Opinion

Great conversations about sex | Amy Johnson

Many parents dread talking to their children about the puberty part of growing up.

Perhaps it’s because we remember so fondly the rapid, strange and sometimes unwanted changes in our bodies. Or maybe it’s remembering the awkwardness involved in navigating increasingly complex social situations, the pressure to be a certain way, the absolute certainty no one else felt the way we did and the conviction that everyone was staring at us.

How do you, as a parent, prepare your child for all that in a loving, positive way?

Enter Great Conversations. Since 1988, founder Julie Metzger has been helping Seattle area parents navigate the murky waters of body changes and emotional shifts with their 10-12 year-old girls. Her business partner, Rob Lehman, MD, heads up the program for boys and their dads.

Julie, Rob and their faculty (which I’ve recently been invited to join) help normalize the enormous changes that going through puberty brings to young people, their parents and families. They manage to do this with an informative, warm, humorous program that leaves parents and children feeling normal, listened to, and more often than not, laughing. Their programs also model the importance of parents, guardians and children talking together about these important topics, and open the door for future conversations.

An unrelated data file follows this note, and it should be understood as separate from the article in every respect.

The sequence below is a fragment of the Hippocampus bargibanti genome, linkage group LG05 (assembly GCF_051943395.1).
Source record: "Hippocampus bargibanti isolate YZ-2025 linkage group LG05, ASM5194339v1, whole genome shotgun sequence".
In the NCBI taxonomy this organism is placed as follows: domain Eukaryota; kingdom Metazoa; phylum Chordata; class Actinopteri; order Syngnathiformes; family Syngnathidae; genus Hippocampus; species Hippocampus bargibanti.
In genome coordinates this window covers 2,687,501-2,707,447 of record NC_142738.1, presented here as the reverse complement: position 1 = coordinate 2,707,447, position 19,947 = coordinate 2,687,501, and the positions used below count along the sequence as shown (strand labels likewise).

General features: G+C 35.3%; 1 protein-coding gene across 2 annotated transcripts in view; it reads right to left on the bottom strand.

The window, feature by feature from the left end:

This spring, their signature program, “For Girls Only: A Heart to Heart Talk about Growing Up,” is coming to Federal Way.

“Our primary goal is to provide important information helpful to understanding the experience of adolescence in a fun and engaging format with parents and youth,” says Metzger.

“We believe that equipping families with the resources and tools they need to engage in conversations together will strengthen communication, provide a base of important health information for decision making, and encourage healthy relationships.”

The two-part class is recommended for girls ages 10-12 along with a parent or trusted adult. The first class covers puberty changes, what girls experience during puberty, practical ideas and problem-solving common concerns of puberty, and tips on staying close through healthy communication in families.

Class two, which happens about a week later, covers social, emotional and cognitive changes of puberty, how boys experience puberty, how babies are made, decision-making, relationships with friends and peers, and finding trusted resources to answer questions on growing up.

The two-part class will be held May 29 and June 6 from 6:30 o 8:30 p.m. at Federal Way High School. To register, go to greatconversations.com. Registration fees cover one girl and one adult, plus a special gift for girls after each class.

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